KANSAS CITY, KS – OCTOBER 15: Abby Wambach #20 of United States attempts gain control of a pass in the Trinidad & Tobago box late in the first half of the CONCACAF Women’s Championship USA 2014 on October 15, 2014 at Sporting Park in Kansas City, Kansas. (Photo by Kyle Rivas/Getty Images)

How Abby Wambach criticizing Jurgen Klinsmann is more serious than any previous Klinsmann criticism

In case you haven’t known, tonight is Abby Wambach’s final game as a soccer player. By now, I’m sure you have heard Wambach’s comments on how firing Jurgen Klinsmann would help the U.S. Men’s National Team. In case you haven’t heard, this is her full quote from The Bill Simmons Podcast on the one thing she would change with the USMNT.

“Oh man, I would definitely fire Jurgen. Sorry Sunil, sorry U.S. Soccer, but I don’t think that Jurgen and the litmus test on him has worked. He’s tried to change, well first of all, he hasn’t really focused I feel like, enough attention on the youth programs. Although he says he has, I don’t think that he has. I also believe that the way he has changed and brought in a bunch of these foreign guys is just not something that I believe in. Wholeheartedly. [You mean like hired guns from other countries basically?] Exactly, I don’t believe in it. I don’t believe it in my heart. And I love Jermaine Jones, I love watching him play. And I love Fabian Johnson and he plays in Germany and is actually killing it right now after being sent home for “faking an injury.” But I just think that this experiment that U.S. Soccer has given Jurgen isn’t one that personally I’m into. It’s gotta be interesting for those guys to see their coach take off in a helicopter and fly home, to his home, and then back to training. [Couple minutes later] It seems to me there are too many egos in our men’s program right now and the bigger ego of all of them is the one who is leading the charge.”

Now there is definitely some talk in terms of what she meant by “foreign guys.” Does this mean “foreign” as in players playing for club teams in other countries and not in the United States? Or does she mean as in Americans born in other countries? I am trying not to put words in Wambach’s mouth but I’m going to assume, based on listening to the interview, she meant Americans born in other countries (although they are obviously still American citizens).

Anyway, the important thing to notice is how Abby Wambach’s statements have been the most damning criticism we have seen in the Jurgen Klinsmann era. There have been others who have criticized him but no soccer player, retired or active has been this direct as Wambach has. Landon Donovan has criticized Klinsmann in the past but has mostly been passive aggressive jabs.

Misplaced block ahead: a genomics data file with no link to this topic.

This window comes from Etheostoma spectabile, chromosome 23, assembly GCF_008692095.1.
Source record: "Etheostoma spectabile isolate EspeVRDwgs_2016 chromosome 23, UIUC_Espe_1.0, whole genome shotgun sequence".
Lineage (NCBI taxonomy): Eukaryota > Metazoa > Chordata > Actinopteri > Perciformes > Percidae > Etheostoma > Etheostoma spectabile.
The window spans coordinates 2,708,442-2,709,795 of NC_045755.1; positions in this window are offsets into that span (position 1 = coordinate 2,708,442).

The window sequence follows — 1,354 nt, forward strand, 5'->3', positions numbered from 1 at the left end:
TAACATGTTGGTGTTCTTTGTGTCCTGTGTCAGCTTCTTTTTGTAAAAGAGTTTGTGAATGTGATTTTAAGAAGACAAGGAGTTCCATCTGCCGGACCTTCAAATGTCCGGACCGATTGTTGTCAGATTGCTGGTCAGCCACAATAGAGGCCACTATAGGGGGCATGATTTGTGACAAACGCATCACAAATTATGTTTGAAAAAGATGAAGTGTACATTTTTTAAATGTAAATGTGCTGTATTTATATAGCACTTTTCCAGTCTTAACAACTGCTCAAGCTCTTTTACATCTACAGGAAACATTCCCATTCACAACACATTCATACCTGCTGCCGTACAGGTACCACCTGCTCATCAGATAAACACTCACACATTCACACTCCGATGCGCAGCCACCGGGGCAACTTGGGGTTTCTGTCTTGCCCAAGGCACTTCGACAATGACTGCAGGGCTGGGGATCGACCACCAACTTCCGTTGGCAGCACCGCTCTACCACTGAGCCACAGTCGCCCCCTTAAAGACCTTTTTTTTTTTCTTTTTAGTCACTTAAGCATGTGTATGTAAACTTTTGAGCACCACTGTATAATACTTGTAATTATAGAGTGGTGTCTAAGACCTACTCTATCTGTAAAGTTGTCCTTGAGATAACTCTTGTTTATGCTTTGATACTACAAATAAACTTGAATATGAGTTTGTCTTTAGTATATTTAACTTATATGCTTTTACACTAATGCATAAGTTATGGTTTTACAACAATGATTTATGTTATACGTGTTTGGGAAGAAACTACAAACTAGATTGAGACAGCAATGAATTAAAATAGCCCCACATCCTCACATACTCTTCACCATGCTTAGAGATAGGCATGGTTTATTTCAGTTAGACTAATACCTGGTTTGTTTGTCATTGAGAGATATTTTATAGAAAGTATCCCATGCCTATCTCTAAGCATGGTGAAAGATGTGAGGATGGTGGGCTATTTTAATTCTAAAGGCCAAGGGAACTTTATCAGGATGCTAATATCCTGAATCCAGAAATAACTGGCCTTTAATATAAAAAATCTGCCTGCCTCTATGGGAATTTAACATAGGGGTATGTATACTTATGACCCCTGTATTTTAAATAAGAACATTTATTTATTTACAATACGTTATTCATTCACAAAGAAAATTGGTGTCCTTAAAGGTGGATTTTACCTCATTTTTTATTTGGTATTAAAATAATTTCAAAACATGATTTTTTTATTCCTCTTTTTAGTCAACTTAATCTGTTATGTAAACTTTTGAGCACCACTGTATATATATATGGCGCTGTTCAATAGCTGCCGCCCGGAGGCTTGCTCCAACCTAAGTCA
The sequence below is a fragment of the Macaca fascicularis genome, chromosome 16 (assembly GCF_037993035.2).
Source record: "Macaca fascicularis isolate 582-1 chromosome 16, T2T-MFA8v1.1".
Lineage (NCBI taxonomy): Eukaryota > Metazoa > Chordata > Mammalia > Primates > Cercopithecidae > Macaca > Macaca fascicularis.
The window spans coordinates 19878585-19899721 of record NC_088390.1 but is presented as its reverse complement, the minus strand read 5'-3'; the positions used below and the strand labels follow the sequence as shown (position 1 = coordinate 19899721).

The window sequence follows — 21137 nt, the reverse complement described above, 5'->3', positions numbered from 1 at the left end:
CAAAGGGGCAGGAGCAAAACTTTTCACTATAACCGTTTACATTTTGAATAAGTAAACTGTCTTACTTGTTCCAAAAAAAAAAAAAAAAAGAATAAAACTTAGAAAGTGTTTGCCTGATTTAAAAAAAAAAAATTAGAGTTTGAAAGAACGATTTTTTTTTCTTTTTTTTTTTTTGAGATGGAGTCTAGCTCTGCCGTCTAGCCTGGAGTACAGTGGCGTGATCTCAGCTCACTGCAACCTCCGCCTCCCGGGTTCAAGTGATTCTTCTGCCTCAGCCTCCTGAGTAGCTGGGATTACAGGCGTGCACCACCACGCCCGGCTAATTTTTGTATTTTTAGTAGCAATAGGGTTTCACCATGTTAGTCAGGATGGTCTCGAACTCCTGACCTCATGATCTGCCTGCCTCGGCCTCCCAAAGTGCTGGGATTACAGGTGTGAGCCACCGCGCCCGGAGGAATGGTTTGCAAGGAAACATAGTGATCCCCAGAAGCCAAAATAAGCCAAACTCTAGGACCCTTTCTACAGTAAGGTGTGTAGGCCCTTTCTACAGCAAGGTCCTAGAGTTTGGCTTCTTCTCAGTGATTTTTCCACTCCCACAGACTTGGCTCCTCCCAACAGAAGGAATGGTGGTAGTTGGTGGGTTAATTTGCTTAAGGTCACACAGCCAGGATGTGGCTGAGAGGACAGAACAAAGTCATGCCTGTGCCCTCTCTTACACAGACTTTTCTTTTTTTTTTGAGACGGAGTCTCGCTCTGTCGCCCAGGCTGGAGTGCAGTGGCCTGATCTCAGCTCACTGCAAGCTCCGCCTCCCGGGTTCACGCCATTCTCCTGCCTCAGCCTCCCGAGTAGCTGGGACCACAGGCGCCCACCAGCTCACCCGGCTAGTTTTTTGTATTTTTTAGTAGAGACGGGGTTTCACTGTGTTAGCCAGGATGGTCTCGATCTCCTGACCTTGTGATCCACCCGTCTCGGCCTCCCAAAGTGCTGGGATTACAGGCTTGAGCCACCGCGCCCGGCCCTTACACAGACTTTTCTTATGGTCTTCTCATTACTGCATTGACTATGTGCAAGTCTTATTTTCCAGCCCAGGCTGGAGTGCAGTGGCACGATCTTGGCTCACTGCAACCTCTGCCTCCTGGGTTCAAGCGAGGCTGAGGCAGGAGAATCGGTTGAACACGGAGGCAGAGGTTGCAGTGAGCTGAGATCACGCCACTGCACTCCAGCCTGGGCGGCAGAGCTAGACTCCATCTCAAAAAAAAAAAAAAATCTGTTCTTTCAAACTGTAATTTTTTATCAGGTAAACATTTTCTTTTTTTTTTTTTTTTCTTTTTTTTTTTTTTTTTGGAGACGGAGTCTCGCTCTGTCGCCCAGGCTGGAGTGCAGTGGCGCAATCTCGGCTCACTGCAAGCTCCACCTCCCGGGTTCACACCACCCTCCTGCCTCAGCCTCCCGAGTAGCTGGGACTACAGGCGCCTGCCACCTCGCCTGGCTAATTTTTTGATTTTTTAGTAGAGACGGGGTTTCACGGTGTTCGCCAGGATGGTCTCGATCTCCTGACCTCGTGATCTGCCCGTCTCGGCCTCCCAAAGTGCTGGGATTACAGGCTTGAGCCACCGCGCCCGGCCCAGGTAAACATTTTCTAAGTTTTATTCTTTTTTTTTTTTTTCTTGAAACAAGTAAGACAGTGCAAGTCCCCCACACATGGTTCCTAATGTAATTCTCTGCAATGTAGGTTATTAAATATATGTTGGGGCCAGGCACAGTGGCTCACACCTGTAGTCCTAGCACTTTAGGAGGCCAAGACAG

But apart from being direct, Wambach is in a unique situation that allows her to criticize Klinsmann and there isn’t a reason to justify discrediting her. As far as we know, Wambach doesn’t have a personal vendetta against Klinsmann unlike Donovan could have (given Donovan was left off of the World Cup team). Wambach doesn’t play on the men’s team or is affiliated with the team except that she is on the women’s team from the same country. So this isn’t a personal issue between player and manager since Klinsmann never coached her.

Wambach is also someone who plays the game and obviously knows a thing or two about soccer, so Klinsmann cannot say that she needs an education about the game as he sometimes says about fans and the media who criticize him. Wambach doesn’t have nearly the coaching experience as Klinsmann does but I’m sure it’s enough to have a valid opinion about a manager’s job performance and one that Klinsmann would have to at least take, instead of an opinion from you or me.

I’m not saying that Abby Wambach is right or wrong in her comments about Jurgen Klinsmann. Apart from the foreigner inaccuracy, she has a valid point and can speak from a fan and player perspective and not be close enough to the team to have an inherent bias. Is Klinsmann the only problem with the USMNT right now? Probably not. But many do think that he is a big problem with the team and that list is growing. The best player in U.S. women’s soccer has added her name to that list.


About Phillip Bupp

Producer/editor of the Awful Announcing Podcast and Short and to the Point. News editor for The Comeback and Awful Announcing. Highlight consultant for Major League Soccer as well as a freelance writer for hire. Opinions are my own but feel free to agree with them. Follow me on Twitter and Instagram @phillipbupp